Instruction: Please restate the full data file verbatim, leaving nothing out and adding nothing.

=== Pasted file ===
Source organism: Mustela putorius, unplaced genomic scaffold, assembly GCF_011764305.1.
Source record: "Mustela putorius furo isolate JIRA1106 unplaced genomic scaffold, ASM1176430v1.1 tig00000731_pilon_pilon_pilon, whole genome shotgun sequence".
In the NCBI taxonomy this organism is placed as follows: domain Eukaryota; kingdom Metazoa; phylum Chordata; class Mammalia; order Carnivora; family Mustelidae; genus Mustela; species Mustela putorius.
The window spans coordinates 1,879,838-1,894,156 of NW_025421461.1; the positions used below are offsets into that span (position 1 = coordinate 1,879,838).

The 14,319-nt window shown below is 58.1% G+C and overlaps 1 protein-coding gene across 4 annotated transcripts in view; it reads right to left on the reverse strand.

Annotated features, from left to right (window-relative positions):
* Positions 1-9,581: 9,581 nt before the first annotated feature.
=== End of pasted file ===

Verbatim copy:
Source organism: Mustela putorius, unplaced genomic scaffold, assembly GCF_011764305.1.
Source record: "Mustela putorius furo isolate JIRA1106 unplaced genomic scaffold, ASM1176430v1.1 tig00000731_pilon_pilon_pilon, whole genome shotgun sequence".
In the NCBI taxonomy this organism is placed as follows: domain Eukaryota; kingdom Metazoa; phylum Chordata; class Mammalia; order Carnivora; family Mustelidae; genus Mustela; species Mustela putorius.
The window spans coordinates 1,879,838-1,894,156 of NW_025421461.1; the positions used below are offsets into that span (position 1 = coordinate 1,879,838).

The 14,319-nt window shown below is 58.1% G+C and overlaps 1 protein-coding gene across 4 annotated transcripts in view; it reads right to left on the reverse strand.

Annotated features, from left to right (window-relative positions):
* Positions 1-9,581: 9,581 nt before the first annotated feature.